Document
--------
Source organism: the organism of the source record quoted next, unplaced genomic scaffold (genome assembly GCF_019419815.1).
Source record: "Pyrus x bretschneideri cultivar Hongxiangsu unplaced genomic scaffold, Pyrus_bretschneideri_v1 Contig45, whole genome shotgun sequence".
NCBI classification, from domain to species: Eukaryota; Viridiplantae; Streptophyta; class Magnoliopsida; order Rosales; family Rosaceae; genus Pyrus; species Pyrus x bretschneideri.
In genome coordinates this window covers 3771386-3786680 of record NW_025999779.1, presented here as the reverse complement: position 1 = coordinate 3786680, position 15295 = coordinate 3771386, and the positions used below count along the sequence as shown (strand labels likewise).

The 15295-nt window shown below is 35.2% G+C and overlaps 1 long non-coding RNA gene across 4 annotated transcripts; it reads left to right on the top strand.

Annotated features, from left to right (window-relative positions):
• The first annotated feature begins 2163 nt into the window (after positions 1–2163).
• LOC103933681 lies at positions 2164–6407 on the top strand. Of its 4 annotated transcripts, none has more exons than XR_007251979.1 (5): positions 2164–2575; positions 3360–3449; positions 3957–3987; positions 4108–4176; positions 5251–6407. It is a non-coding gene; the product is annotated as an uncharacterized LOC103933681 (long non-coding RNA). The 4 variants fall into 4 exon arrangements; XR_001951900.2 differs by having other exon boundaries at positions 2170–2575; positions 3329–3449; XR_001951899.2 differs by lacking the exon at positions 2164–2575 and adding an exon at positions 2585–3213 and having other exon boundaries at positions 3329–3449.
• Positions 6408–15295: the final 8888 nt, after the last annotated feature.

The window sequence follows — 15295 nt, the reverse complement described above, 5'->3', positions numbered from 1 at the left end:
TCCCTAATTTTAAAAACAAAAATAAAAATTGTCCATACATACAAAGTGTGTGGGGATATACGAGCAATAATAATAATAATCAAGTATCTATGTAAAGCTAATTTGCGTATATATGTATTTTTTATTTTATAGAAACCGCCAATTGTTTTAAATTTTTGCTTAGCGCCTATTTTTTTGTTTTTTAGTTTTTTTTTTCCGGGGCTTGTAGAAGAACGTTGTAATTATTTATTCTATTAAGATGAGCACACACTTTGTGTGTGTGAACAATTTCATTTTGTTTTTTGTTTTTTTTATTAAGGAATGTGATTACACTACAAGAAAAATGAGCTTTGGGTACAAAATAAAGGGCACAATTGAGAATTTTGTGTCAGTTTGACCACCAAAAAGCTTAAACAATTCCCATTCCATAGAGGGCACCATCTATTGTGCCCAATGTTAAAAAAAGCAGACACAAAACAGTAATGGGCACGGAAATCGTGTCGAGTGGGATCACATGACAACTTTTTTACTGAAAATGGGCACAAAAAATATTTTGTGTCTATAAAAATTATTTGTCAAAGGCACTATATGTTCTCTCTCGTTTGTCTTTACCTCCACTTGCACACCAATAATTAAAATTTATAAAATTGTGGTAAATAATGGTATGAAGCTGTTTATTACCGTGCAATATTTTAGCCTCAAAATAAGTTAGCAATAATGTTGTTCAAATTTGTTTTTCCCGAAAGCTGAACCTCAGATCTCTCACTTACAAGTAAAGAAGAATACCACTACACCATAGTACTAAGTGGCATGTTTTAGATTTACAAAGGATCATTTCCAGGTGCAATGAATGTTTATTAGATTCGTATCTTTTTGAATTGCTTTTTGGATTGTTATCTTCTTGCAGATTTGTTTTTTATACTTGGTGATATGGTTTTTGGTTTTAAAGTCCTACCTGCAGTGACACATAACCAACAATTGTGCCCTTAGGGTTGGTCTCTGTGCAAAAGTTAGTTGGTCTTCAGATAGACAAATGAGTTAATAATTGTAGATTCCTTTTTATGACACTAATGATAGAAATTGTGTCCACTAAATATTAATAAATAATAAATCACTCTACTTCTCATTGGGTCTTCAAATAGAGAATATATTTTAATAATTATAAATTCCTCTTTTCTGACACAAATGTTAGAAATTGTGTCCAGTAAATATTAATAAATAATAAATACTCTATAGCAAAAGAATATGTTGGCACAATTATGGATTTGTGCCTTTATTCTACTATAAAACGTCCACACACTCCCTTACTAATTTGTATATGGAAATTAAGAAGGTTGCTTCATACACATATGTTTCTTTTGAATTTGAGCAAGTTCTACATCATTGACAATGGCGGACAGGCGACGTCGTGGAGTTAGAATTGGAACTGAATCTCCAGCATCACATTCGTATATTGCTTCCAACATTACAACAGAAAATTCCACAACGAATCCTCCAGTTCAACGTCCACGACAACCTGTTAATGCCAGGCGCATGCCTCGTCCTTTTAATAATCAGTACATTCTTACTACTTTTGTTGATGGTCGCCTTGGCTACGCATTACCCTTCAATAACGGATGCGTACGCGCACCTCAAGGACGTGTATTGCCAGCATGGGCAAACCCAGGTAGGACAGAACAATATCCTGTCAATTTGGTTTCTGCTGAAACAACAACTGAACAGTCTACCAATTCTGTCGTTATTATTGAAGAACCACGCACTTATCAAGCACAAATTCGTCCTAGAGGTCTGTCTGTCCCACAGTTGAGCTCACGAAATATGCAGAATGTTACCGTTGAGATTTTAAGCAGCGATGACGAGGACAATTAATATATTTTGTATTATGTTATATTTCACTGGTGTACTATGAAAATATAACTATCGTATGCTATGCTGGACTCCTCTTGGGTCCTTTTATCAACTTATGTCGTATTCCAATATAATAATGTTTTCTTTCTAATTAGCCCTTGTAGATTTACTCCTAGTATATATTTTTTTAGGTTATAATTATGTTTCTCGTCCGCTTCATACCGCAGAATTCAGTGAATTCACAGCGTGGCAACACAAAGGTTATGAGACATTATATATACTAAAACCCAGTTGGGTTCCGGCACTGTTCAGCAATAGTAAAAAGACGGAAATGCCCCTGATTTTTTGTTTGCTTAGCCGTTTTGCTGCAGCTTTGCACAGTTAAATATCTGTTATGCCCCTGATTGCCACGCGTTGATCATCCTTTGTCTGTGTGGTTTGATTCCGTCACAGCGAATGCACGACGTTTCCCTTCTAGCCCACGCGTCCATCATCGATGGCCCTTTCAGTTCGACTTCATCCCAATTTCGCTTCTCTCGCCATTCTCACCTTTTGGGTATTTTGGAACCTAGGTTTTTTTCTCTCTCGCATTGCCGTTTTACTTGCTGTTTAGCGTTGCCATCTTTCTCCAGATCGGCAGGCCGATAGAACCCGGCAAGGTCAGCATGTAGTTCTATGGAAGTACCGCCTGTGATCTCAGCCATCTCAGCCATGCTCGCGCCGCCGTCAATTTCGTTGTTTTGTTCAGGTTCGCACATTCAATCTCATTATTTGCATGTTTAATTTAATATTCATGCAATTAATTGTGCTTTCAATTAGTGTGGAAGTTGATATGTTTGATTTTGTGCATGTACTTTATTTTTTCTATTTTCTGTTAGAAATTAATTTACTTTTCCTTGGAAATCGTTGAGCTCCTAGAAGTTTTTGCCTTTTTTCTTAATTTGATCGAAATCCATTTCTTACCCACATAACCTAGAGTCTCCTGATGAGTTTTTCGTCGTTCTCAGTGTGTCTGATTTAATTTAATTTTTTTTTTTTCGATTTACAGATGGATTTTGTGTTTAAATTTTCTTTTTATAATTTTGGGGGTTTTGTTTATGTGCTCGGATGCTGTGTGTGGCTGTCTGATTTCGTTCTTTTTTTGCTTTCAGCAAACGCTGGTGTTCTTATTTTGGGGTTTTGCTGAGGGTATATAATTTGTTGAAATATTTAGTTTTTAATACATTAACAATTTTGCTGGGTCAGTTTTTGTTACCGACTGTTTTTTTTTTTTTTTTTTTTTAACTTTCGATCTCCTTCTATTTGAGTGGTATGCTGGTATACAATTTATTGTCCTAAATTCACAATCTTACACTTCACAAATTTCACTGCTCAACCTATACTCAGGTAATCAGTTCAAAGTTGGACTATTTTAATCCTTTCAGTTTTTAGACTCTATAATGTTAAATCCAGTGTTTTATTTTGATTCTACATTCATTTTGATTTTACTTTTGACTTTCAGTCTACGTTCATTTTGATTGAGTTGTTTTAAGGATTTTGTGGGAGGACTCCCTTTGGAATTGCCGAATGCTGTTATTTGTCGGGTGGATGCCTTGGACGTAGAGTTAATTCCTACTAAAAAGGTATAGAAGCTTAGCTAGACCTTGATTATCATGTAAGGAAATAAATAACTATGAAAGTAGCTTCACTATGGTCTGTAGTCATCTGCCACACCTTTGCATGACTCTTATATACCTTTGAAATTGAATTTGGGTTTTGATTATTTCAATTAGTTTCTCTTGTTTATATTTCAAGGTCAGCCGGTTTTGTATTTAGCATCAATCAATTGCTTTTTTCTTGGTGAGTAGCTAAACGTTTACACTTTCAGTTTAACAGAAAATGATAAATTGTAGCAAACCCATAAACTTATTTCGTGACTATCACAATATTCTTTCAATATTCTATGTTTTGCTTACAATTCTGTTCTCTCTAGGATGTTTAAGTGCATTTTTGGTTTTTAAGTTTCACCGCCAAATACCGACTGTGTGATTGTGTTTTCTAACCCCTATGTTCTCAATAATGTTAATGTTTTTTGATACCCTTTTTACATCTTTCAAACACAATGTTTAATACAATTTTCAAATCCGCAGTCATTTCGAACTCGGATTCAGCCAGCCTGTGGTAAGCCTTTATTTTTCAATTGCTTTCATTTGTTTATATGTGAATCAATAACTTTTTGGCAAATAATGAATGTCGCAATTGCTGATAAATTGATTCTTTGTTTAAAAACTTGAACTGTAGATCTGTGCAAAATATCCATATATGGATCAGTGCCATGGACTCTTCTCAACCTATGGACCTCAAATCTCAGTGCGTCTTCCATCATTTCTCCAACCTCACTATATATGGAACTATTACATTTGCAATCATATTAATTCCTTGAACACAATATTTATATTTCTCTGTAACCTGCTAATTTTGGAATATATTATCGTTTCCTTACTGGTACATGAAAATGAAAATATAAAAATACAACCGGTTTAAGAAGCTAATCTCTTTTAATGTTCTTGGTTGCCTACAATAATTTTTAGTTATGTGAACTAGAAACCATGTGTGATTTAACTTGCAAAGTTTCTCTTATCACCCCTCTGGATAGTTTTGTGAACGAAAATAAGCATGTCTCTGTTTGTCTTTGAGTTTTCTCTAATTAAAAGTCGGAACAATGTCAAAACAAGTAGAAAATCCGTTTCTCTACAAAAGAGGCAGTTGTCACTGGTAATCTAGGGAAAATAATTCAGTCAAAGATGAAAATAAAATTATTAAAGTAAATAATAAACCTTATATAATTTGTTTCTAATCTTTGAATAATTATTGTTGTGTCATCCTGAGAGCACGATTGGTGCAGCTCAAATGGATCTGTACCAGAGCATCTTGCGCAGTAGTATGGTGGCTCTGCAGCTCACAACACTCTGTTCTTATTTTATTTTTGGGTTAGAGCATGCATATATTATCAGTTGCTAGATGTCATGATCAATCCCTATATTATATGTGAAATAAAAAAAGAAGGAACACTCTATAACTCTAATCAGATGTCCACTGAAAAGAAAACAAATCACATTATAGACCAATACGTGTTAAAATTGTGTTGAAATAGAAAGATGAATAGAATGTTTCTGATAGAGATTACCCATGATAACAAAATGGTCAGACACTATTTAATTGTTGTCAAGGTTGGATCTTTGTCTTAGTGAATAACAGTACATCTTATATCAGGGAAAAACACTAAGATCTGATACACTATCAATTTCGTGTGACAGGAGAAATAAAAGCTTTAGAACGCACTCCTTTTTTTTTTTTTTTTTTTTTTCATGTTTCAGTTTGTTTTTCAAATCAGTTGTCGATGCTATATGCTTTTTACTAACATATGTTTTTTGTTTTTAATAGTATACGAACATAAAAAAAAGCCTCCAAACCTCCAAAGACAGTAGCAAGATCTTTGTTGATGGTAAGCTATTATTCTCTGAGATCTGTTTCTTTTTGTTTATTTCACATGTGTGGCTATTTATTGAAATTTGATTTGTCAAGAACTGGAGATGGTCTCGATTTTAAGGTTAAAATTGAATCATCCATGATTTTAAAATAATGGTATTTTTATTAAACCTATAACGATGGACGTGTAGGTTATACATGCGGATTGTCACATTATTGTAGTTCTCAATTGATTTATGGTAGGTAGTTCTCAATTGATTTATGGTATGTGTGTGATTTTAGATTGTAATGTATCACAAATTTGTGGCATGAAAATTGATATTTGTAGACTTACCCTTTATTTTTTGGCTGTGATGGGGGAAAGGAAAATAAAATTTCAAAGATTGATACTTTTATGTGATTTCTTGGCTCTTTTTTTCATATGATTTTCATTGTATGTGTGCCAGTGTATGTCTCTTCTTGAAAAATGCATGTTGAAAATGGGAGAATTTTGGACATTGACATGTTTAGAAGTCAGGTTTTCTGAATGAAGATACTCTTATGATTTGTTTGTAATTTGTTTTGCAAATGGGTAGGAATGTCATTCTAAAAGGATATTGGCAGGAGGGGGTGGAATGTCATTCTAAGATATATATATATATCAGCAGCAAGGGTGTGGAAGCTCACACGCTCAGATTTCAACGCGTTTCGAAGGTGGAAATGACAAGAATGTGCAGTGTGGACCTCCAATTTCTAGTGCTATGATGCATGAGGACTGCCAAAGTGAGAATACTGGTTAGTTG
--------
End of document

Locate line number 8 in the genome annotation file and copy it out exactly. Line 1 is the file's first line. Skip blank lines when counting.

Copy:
• LOC103933681 lies at positions 2164–6407 on the top strand. Of its 4 annotated transcripts, none has more exons than XR_007251979.1 (5): positions 2164–2575; positions 3360–3449; positions 3957–3987; positions 4108–4176; positions 5251–6407. It is a non-coding gene; the product is annotated as an uncharacterized LOC103933681 (long non-coding RNA). The 4 variants fall into 4 exon arrangements; XR_001951900.2 differs by having other exon boundaries at positions 2170–2575; positions 3329–3449; XR_001951899.2 differs by lacking the exon at positions 2164–2575 and adding an exon at positions 2585–3213 and having other exon boundaries at positions 3329–3449.